The Minnesota Department of Natural Resources has confirmed zebra mussels in additional locations in a chain of lakes across Otter Tail, Grant and Stevens counties. Perkins Lake in Stevens County, Middle Pomme de Terre Lake and North Pomme de Terre Lake in Stevens County, and Pomme de Terre Lake in Grant County will be added to the infested waters list.
All of the lakes are connected and between Barrett Lake, where zebra mussels were confirmed last month, and Ten Mile Lake, where zebra mussels were confirmed last year.
A Grant County sheriff’s deputy contacted the DNR after finding zebra mussels on equipment being removed for the season from Tipsinah Mounds Campground Area at Pomme de Terre Lake. DNR invasive species specialists confirmed adult zebra mussels at several Pomme de Terre locations.
After receiving reports of zebra mussels in Perkins Lake, DNR invasive species specialists found multiple adult zebra mussels on several pieces of equipment. They also found an adult zebra mussel upstream between North Pomme de Terre Lake and Middle Pomme de Terre Lake.
“This is a key time of year to check for zebra mussels and other invasive species, especially when removing docks, boat lifts and sailboats that have been in the water for a long time,” said Heidi Wolf, DNR invasive species unit supervisor.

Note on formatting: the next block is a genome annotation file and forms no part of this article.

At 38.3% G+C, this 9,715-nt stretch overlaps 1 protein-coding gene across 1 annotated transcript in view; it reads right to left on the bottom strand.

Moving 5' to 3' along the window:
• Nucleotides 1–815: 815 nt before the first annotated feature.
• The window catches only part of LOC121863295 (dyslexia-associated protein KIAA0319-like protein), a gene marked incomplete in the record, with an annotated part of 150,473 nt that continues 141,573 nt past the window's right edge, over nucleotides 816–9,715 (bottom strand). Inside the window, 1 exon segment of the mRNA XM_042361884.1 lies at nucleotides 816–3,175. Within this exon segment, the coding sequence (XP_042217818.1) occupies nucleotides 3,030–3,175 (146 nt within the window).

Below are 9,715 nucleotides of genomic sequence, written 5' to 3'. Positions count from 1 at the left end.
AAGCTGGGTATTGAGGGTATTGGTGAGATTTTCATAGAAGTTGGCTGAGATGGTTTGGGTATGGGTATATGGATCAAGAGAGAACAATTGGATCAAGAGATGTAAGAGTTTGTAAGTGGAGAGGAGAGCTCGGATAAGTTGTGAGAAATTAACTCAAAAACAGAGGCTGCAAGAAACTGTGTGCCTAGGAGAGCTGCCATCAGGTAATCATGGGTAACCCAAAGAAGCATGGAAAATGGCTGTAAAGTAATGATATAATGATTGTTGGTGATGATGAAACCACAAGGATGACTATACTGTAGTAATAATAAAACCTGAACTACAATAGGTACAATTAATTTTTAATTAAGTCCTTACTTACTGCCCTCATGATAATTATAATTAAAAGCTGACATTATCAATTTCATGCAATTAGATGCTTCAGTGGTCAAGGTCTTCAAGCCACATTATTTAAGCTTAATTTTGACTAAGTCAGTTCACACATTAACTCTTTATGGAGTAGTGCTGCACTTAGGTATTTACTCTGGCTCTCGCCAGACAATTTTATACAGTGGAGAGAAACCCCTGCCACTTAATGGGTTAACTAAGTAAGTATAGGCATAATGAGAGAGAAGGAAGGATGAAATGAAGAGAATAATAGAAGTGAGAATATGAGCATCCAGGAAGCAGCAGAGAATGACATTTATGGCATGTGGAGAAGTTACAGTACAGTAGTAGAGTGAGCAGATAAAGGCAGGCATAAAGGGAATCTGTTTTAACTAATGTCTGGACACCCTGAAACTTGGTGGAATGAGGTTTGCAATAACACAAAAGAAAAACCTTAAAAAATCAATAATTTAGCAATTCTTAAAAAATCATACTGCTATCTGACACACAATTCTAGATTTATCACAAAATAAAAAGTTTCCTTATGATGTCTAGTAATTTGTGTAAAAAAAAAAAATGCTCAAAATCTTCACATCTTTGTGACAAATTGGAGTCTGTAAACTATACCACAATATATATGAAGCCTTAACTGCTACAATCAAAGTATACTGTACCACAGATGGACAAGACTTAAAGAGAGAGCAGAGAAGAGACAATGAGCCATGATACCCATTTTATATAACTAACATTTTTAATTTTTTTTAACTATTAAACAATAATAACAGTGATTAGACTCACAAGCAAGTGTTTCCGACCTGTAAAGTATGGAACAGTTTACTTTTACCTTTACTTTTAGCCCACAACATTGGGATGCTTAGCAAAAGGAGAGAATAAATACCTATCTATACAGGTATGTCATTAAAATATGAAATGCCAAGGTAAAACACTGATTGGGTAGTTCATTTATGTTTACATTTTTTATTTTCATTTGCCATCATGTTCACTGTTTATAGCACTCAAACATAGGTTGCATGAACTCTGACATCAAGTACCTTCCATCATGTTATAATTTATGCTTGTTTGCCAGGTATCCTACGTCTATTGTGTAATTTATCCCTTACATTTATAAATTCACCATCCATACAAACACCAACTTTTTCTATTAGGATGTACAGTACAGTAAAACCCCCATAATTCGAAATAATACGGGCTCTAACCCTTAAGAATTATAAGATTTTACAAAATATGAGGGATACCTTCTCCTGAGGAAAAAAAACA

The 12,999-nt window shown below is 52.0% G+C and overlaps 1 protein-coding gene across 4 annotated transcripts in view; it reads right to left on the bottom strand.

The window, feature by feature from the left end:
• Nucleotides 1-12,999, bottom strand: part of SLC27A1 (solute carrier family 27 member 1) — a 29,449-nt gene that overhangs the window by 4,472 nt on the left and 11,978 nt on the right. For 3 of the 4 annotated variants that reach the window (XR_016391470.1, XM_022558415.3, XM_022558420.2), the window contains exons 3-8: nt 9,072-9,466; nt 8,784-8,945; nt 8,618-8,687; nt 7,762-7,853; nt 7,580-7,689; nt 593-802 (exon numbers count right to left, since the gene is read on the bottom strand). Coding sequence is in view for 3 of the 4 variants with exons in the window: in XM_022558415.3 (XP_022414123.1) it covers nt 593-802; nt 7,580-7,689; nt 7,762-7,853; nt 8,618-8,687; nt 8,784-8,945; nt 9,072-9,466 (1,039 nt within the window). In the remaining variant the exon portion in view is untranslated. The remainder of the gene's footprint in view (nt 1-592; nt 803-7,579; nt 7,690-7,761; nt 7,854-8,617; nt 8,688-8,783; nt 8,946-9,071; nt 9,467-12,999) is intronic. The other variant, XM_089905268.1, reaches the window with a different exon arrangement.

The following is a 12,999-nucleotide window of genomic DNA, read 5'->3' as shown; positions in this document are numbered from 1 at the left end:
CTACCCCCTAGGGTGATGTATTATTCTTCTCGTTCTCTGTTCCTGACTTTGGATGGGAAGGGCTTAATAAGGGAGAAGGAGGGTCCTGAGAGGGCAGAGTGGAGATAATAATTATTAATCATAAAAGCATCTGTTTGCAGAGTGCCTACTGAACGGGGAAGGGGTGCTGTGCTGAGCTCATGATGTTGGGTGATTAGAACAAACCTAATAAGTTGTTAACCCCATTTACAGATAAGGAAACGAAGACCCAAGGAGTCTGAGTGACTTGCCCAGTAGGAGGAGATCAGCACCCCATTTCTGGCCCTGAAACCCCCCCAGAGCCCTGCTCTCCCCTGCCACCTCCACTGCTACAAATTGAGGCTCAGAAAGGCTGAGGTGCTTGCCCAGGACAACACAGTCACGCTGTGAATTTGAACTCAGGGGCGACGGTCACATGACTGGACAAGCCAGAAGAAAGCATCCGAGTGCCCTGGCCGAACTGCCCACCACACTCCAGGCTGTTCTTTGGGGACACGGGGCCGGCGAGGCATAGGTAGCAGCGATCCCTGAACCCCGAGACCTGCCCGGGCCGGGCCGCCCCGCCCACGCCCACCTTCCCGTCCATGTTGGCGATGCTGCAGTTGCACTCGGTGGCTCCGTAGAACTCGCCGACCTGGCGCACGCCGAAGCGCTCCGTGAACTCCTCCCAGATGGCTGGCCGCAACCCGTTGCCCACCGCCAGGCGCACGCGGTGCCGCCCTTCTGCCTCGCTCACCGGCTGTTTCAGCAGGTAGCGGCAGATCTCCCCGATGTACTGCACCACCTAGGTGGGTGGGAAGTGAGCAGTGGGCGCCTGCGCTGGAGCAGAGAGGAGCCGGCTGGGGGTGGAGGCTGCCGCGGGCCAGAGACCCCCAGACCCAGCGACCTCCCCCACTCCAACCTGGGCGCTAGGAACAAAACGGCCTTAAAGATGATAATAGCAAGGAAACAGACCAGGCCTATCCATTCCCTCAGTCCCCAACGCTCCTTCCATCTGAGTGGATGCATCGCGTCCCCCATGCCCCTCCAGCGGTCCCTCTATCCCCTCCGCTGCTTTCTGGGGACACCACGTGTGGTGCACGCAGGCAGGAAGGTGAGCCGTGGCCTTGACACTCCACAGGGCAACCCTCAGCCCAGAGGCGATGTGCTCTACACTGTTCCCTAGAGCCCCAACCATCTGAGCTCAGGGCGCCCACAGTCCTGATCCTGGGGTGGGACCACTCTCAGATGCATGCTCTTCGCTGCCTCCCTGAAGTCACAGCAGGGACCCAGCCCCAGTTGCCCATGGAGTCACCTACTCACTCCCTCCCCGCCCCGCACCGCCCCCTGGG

The DNR recommends these steps for lake property owners:
- Look on the posts, wheels and underwater support bars of docks and lifts, as well as any parts of boats, pontoons and rafts that may have been submerged in water for an extended period.
- Hire DNR-permitted lake service provider businesses to install or remove boats, docks, lifts and other water-related equipment. These businesses have received training on Minnesota’s aquatic invasive species laws and many have experience identifying and removing invasive species.
- People should contact an area DNR aquatic invasive species specialist if they think they have discovered an invasive species that has not already been confirmed in the lake. Take a photo of any newly discovered invasive species before removing it from equipment. Save specimens or leave them in place until the DNR can investigate.
More information is available at www.mndnr.gov/AIS.